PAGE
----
Seaside Dragons

30 Dec

After a chilly morning the day has warmed considerably, making it perfect weather for hunting dragons. My quarry is the glorious little Painted Ground-dragon, a species that lives in the remnant coastal dunes fringing several of Adelaide’s beachside suburbs. The dunes behind Tennyson Beach provide a perfect habitat; scrubby heath with coastal grasses and succulent ground covers. The best strategy is to walk slowly along the marked trails stopping frequently to listen for a tell tale rustle in the understory.

Tennyson dunes showing low fencing to preserve environment

Painted Ground-dragons (Ctenophorus pictus) are one of the 65 species of dragon lizards that occur in Australia. They are diurnal with long tails and legs and a typically rough, stippled appearance. Some of their scales form ridges and points that give them a rather undeserverd, fearsome appearance. Painted Dragons grow to around 20 cms in length, live in burrows in sandy soil amongst low vegetation and feed mainly on small invertebrates.

close up of male Painted Dragon showing skin texture and colouring

Close up of male Painted Dragon showing skin texture and colouring

At this time of the year the feisty little reptiles have some serious breeding to attend to and they need a few rays to warm up their blood. The rather promiscuous females are game for any male that looks their way and the guys need some energy to put on their twisting, bobbing and erecting displays.

male Paintd Dragon in display mode

Male Paintd Dragon in display mode

male Painted Dragon sunning himself  amongst understory

Male Painted Dragon sunning himself amongst understory

Sexual necessity and the never ending quest for food gives me an advantage as Painted Dragons will often break cover or bask on a branch or tree root to get more exposure to the sun. The complex barred pattern on their bodies, coupled with the blue grey and orange colouring of the showy males and browns and creams of the females, makes them difficult to spot unless they move. The trick is to walk quietly enough to hear them yet boldly enough to flush them out.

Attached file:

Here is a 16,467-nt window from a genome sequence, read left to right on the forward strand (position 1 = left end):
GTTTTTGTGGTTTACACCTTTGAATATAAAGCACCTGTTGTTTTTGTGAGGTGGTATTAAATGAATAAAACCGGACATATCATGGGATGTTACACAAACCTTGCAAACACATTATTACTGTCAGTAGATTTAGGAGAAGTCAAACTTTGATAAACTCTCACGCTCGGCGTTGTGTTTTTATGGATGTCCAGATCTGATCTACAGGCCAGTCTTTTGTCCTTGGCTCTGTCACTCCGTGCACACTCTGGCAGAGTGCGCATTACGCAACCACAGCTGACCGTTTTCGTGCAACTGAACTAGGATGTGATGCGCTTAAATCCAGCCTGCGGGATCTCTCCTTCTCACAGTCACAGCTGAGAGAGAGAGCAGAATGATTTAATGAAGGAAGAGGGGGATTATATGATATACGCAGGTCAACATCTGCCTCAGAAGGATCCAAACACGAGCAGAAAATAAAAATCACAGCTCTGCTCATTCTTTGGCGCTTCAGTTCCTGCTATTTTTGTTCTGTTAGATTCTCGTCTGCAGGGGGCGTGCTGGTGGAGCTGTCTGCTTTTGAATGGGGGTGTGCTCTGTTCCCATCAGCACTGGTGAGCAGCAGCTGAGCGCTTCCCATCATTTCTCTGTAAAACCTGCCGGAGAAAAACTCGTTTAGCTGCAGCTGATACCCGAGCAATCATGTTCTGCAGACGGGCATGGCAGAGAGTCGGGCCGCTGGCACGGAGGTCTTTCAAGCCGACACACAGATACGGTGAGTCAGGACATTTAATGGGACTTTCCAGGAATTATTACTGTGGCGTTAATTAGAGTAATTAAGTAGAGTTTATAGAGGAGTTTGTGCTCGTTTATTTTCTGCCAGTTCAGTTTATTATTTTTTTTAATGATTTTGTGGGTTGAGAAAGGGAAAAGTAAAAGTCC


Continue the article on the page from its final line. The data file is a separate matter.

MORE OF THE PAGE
As I pass a tangle of dead branches and spiky coastal grass a female that has been lying on one of the wind scoured limbs runs across the path, freezing as she reaches the edge. I fire off a couple of frames. Then I glance back at the area she emerged from, immediately spotting a now forlorn male perched on a bare branch that overlooked her hiding place. He appears to be performing a set of lacklustre push-ups and tail wriggles in a futile attempt to lure her back.female Painted Dragon flushed onto path

As the afternoon progresses I get a few more shots and watch a large White Faced Heron stalking insidiously through the dunes, also hunting dragons but with a far more sinister intent. Finally, hot and tired from my afternoon’s endeavours I take one of the short, sand blown trails down to the beach and enjoy a leisurely paddle through the cool, clear water.

White Faced Heron stalking lizards

White Faced Heron stalking lizards

But ther is one final surprise to end my dragon hunting day. As I walk towards the edge of the car park, I catch sight of one last lizard. Not a Painted Dragon this time but its larger relative the Bearded Dragon. This one, probably a male is wrapped around the dead trunk of an old acacia tree, surveying his territory.

Bearded Dragon surveying territory

Bearded Dragon surveying territory

Some days the gods of wildlife do smile on us.

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